The issue of Facebook friend request scams is on the rise. For roughly ten years, scammers have been impersonating individuals you might know by cloning accounts and sending fraudulent friend requests. Regrettably, many people continue to fall prey to these deceptive tactics on Facebook.
We felt the need to emphasize, using simple language to ensure everyone’s clear understanding, the perils of sending money online, especially to those who’ve only recently connected with you on Facebook.
Regardless of your relationship with them, resist handing over money or providing personal details.
Now, let’s delve into how these scams unfold. The people behind these schemes are professionals, employing manipulation tactics backed by psychology to achieve their ends.
The process typically begins with a friend request from a familiar name. After you accept, a simple message like, “How are you doing?” lands in your inbox, initiating a deceptive conversation.
The scammer’s ultimate objective is to make you part with your money. They employ techniques akin to ‘bait & switch’ to pique your curiosity by dropping lines such as, “Have you heard the good news?” When you express ignorance, they guide you to a fraudulent website promising monetary rewards.
For instance, they may speak of a government stimulus package that requires you to fill out a form on a particular site. Once you submit your details, they possess enough information to commit identity theft, leading to issues with your credit report.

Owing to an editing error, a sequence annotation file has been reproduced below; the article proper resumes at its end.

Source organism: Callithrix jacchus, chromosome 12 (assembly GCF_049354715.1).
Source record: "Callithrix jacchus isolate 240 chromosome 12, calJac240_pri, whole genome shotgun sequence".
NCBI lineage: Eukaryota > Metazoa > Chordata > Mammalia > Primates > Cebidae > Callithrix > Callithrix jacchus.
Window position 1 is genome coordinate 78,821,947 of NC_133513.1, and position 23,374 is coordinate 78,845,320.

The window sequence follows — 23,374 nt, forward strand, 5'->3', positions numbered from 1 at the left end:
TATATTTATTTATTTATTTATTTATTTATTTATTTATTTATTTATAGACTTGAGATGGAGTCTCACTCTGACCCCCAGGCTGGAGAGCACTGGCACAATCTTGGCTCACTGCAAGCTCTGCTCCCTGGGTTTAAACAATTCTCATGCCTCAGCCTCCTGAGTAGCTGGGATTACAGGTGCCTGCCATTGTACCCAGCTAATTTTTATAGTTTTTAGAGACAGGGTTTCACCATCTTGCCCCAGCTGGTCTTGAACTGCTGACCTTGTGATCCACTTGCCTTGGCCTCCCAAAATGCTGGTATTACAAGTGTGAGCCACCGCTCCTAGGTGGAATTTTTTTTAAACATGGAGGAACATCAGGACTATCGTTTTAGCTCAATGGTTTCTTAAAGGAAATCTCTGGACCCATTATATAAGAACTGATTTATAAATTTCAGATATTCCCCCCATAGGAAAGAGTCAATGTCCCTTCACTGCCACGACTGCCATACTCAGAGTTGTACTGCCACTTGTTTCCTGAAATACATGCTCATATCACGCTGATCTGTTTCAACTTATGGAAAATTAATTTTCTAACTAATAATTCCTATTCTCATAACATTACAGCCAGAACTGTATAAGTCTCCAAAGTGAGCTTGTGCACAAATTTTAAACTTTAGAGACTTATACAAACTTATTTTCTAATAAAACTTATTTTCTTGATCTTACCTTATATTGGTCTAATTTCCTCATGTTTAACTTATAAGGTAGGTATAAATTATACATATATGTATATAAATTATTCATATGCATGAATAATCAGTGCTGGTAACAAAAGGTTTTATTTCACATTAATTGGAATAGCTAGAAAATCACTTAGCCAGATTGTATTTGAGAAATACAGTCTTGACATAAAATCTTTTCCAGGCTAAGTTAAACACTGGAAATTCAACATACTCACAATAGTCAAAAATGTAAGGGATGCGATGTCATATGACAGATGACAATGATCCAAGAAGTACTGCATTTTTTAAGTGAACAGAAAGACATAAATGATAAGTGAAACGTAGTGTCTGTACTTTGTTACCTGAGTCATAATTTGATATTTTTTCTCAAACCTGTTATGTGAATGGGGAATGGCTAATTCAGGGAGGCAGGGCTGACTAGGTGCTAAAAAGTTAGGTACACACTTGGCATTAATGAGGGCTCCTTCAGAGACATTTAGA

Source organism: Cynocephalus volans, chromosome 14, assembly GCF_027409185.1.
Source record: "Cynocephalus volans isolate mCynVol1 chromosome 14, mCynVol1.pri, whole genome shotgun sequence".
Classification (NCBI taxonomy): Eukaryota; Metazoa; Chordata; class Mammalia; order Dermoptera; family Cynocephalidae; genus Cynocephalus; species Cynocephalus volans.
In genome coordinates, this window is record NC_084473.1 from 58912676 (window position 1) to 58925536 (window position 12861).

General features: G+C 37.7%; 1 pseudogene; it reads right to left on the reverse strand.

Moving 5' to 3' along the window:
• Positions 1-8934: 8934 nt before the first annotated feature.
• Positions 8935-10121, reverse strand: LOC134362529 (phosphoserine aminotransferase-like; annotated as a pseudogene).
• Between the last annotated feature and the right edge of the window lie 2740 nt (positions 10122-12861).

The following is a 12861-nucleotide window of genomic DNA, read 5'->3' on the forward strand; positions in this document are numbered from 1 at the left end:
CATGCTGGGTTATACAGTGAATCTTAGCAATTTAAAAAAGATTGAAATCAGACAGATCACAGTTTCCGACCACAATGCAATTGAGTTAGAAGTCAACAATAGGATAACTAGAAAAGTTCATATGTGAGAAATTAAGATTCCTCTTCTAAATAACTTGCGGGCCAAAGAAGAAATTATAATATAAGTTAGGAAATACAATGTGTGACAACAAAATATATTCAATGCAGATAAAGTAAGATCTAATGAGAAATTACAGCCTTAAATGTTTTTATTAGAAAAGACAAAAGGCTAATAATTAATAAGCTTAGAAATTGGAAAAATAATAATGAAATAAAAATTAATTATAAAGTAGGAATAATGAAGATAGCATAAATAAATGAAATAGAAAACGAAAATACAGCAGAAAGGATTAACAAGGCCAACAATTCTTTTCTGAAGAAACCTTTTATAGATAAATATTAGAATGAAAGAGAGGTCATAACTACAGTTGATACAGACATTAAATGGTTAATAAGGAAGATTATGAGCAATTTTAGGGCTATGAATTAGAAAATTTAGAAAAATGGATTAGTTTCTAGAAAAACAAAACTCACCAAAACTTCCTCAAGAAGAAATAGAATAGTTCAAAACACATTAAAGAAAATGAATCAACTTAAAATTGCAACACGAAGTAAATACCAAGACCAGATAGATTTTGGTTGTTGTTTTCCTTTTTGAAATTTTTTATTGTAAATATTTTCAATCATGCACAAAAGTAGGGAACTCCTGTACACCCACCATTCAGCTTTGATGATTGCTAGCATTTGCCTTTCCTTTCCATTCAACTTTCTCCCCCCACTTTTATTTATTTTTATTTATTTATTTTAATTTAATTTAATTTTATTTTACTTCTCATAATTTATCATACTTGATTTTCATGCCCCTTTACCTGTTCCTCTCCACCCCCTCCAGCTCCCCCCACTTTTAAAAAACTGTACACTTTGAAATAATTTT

Another common scam is impersonating a friend in need. They could spin a tale about a lost wallet and a dire need for money for a plane ticket home, promising to repay you. They often ask for payment via wire transfer or purchase of Google Play cards, using the card number to access the money you’ve loaded onto it.
After infiltrating your friend list, scammers may lay low for weeks, building a credible profile by adding your friends. They then clone your friend’s Facebook account and send out friend requests, hoping to trap more victims.
The growing number of mutual friends lends credibility to these fake accounts, making them seem more trustworthy. The scammers bank on your inclination to help a friend.
It’s easy to question how people fall for such scams, but it’s common, even here in Sebastian, Florida. Some scammers allure you with tales of lucrative Bitcoin investments and coax you into sharing your personal details on a fake website.
If you receive such messages from distant acquaintances, refrain from engaging in financial discussions. For closer friends, verify the information via a phone call.
How do scammers breach your Facebook account?
One method involves deceptive website links duped as Facebook, prompting you to input your username and password. Ensure that the URL in the address bar reads “facebook.com” and not some variant like “facebook.somewebsite.com.”
You could also consider hiding your Facebook friend list from those not on your friends’ list or everyone else. This step, accessible through Facebook settings, might not solve the problem entirely, but it can help deter scammers.
If a friend’s account is compromised, and if they start requesting money or directing you to suspicious websites, it’s best to verify the situation by calling them. They may be unaware their account has been hacked.